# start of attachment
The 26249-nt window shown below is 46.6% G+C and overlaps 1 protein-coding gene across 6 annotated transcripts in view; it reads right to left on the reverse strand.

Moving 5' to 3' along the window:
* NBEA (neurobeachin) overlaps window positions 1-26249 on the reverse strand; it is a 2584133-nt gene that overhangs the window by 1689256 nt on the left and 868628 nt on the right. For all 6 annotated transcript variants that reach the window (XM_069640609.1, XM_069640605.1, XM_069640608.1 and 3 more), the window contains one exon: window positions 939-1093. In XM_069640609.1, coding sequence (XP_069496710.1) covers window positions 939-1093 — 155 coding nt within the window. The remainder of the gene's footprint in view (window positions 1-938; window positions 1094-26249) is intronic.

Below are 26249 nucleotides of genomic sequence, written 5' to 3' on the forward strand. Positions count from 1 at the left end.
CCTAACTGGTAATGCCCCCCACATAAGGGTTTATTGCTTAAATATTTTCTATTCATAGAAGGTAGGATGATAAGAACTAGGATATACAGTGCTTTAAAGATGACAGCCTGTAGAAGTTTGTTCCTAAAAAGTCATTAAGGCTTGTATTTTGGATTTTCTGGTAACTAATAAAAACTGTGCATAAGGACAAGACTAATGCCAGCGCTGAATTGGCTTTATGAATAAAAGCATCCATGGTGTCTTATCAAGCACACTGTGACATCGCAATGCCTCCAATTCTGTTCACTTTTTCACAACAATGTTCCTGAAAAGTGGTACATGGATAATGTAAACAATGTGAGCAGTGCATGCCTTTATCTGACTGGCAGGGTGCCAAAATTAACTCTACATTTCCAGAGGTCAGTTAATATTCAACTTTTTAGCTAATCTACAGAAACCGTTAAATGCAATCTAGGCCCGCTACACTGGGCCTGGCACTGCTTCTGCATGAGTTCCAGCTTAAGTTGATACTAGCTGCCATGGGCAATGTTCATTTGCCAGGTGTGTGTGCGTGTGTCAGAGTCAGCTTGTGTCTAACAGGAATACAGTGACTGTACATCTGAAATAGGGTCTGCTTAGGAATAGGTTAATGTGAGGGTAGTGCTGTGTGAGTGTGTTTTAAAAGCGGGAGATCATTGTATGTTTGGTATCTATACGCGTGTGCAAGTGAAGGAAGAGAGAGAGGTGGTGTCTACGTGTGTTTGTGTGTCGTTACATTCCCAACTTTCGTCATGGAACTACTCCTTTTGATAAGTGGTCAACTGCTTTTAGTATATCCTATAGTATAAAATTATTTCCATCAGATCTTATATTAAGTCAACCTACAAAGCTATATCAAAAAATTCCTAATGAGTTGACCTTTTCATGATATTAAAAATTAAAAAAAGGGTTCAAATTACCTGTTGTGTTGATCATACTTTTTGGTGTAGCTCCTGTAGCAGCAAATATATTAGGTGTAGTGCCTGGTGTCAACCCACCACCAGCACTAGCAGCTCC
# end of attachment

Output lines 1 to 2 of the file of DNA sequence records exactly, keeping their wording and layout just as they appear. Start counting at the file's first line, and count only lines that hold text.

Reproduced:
The 26249-nt window shown below is 46.6% G+C and overlaps 1 protein-coding gene across 6 annotated transcripts in view; it reads right to left on the reverse strand.

Moving 5' to 3' along the window: